World Library  
Flag as Inappropriate
Email this Article

Natural history of disease

Article Id: WHEBN0011761108
Reproduction Date:

Title: Natural history of disease  
Author: World Heritage Encyclopedia
Language: English
Subject: Chronic condition, History of medicine, Periapical periodontitis, Trigger finger, Etiology
Collection: Epidemiology, Etiology, History of Medicine
Publisher: World Heritage Encyclopedia
Publication
Date:
 

Natural history of disease

Autopsy (1890) by Enrique Simonet.

The natural history of disease is the uninterrupted progression of a disease in an individual from the moment of exposure to causal agents until recovery or death. Knowledge of the natural history of disease ranks alongside causal understanding in importance for disease prevention and control. Natural history of disease is one of the major elements of descriptive epidemiology.[1]

The "iceberg phenomenon" is a metaphor emphasizing that for virtually every health problem the number of known cases of disease is outweighed by those that remain undiscovered, much as the unseen part of an iceberg is much larger than the part that is visible above the water. This term was first applied in the context of the natural history of disease by John M Last.[2] The iceberg phenomenon attempts to assess the burden of disease and the need for services, as well as the selection of representative cases for study. This leads to what has been called the "clinician’s fallacy" in which an inaccurate view of the nature and causes of a disease results from studying the minority of cases of the disease [3][4]

References

  1. ^ Bhopal, R. S. (2002). Concepts of Epidemiology. Oxford: Oxford University Press. [1]
  2. ^ Last JM. The Iceberg: completing the clinical picture in general practice. Lancet. 1963;2:28–31.
  3. ^ Morris, J. N. (1975). Uses of Epidemiology. New York: Churchill & Livingstone.
  4. ^ Duncan, D. F. (1987). Epidemiology: Basis for Disease Prevention and Health Promotion. New York: MacMillan.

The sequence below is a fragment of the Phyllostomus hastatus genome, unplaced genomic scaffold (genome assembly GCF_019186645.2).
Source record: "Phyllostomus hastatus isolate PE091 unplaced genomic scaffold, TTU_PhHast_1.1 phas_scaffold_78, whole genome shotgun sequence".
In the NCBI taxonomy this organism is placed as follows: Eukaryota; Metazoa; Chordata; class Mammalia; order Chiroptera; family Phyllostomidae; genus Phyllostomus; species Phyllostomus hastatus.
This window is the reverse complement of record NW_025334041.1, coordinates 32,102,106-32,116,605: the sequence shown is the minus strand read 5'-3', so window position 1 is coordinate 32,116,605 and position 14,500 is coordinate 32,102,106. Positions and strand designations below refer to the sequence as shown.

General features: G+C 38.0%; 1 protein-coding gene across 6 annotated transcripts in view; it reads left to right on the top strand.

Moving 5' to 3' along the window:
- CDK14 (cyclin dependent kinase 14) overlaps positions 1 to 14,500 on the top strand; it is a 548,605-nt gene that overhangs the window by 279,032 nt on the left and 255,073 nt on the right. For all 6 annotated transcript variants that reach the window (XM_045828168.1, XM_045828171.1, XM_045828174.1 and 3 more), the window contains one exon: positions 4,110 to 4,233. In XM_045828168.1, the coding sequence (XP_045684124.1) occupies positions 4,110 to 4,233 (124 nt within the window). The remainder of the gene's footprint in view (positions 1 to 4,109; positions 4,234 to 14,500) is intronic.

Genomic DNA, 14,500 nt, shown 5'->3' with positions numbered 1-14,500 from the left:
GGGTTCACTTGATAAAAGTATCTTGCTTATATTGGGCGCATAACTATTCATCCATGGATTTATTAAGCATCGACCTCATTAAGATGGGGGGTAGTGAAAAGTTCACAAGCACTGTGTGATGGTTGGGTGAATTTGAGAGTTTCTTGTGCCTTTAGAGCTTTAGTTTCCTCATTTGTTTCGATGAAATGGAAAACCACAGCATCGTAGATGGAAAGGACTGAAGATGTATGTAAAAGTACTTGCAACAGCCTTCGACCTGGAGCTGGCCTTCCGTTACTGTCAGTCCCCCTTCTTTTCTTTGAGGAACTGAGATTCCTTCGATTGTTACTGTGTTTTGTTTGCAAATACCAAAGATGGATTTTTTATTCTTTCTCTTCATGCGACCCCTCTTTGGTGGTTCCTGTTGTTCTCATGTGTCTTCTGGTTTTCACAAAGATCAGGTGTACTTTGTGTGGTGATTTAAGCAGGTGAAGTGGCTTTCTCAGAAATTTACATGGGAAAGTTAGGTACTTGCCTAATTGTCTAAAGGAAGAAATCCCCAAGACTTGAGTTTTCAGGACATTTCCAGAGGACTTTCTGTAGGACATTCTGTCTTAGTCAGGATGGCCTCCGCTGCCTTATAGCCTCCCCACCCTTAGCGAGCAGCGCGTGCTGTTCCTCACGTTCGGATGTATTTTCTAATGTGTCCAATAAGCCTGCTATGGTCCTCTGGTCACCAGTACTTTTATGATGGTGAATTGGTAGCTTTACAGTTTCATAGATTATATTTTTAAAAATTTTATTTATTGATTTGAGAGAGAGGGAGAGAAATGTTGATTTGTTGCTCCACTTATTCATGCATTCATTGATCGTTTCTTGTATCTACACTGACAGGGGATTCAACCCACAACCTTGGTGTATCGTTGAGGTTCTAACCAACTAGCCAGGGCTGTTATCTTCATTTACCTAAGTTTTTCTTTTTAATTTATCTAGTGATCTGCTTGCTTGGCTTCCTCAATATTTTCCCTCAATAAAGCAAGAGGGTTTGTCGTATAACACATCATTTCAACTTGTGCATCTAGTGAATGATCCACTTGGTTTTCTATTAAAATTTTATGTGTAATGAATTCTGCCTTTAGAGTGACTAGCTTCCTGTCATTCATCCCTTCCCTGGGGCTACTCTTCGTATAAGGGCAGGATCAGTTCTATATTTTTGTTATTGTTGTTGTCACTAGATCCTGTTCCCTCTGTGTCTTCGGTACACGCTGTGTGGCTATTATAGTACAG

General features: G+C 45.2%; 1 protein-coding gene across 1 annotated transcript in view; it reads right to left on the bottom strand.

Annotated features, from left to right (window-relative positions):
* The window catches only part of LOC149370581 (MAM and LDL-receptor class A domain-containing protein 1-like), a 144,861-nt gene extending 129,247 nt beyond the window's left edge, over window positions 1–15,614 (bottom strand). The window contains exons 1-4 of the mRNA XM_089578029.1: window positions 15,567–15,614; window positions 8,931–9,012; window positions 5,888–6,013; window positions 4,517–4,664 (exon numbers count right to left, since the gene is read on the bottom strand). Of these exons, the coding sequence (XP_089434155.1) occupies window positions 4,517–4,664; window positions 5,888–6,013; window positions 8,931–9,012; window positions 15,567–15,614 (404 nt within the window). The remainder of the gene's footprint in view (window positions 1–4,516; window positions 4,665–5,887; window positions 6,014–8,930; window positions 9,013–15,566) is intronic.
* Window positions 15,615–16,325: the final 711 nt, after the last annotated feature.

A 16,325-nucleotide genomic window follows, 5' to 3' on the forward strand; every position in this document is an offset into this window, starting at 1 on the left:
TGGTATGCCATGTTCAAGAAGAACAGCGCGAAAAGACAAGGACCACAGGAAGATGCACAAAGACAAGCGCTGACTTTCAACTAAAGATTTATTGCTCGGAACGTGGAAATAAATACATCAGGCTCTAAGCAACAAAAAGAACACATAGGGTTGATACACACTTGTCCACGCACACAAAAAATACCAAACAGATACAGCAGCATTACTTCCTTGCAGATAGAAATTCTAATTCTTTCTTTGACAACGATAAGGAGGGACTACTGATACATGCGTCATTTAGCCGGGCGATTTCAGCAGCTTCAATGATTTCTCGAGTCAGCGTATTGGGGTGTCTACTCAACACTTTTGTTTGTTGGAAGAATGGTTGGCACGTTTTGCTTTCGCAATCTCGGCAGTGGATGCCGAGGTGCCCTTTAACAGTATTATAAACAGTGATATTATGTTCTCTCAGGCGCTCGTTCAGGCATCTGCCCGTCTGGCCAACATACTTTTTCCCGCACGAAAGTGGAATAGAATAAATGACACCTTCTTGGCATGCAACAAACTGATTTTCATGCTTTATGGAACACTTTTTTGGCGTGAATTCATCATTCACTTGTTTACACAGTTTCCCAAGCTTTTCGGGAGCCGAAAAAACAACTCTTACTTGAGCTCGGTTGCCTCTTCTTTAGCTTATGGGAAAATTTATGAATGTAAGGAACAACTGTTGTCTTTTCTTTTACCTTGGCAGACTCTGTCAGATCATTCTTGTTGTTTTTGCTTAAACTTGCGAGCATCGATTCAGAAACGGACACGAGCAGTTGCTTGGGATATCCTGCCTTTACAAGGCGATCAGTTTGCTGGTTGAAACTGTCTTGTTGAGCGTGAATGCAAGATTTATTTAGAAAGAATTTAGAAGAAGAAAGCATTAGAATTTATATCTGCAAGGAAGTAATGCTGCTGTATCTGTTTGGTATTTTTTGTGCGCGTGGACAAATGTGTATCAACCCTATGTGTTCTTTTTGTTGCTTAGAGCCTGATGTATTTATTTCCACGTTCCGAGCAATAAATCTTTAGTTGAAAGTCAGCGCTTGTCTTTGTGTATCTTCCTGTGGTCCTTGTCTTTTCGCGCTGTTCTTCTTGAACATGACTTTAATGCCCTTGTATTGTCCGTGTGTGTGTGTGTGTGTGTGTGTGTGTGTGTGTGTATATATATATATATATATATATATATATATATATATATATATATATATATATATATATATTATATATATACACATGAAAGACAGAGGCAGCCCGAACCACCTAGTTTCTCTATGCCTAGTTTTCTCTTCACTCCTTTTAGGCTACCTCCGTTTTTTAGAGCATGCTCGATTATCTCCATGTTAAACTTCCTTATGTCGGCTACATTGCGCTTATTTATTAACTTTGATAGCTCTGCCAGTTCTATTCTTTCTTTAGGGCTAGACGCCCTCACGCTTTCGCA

This article was sourced from Creative Commons Attribution-ShareAlike License; additional terms may apply. World Heritage Encyclopedia content is assembled from numerous content providers, Open Access Publishing, and in compliance with The Fair Access to Science and Technology Research Act (FASTR), Wikimedia Foundation, Inc., Public Library of Science, The Encyclopedia of Life, Open Book Publishers (OBP), PubMed, U.S. National Library of Medicine, National Center for Biotechnology Information, U.S. National Library of Medicine, National Institutes of Health (NIH), U.S. Department of Health & Human Services, and USA.gov, which sources content from all federal, state, local, tribal, and territorial government publication portals (.gov, .mil, .edu). Funding for USA.gov and content contributors is made possible from the U.S. Congress, E-Government Act of 2002.
 
Crowd sourced content that is contributed to World Heritage Encyclopedia is peer reviewed and edited by our editorial staff to ensure quality scholarly research articles.
 
By using this site, you agree to the Terms of Use and Privacy Policy. World Heritage Encyclopedia™ is a registered trademark of the World Public Library Association, a non-profit organization.
 


Copyright © World Library Foundation. All rights reserved. eBooks from Project Gutenberg are sponsored by the World Library Foundation,
a 501c(4) Member's Support Non-Profit Organization, and is NOT affiliated with any governmental agency or department.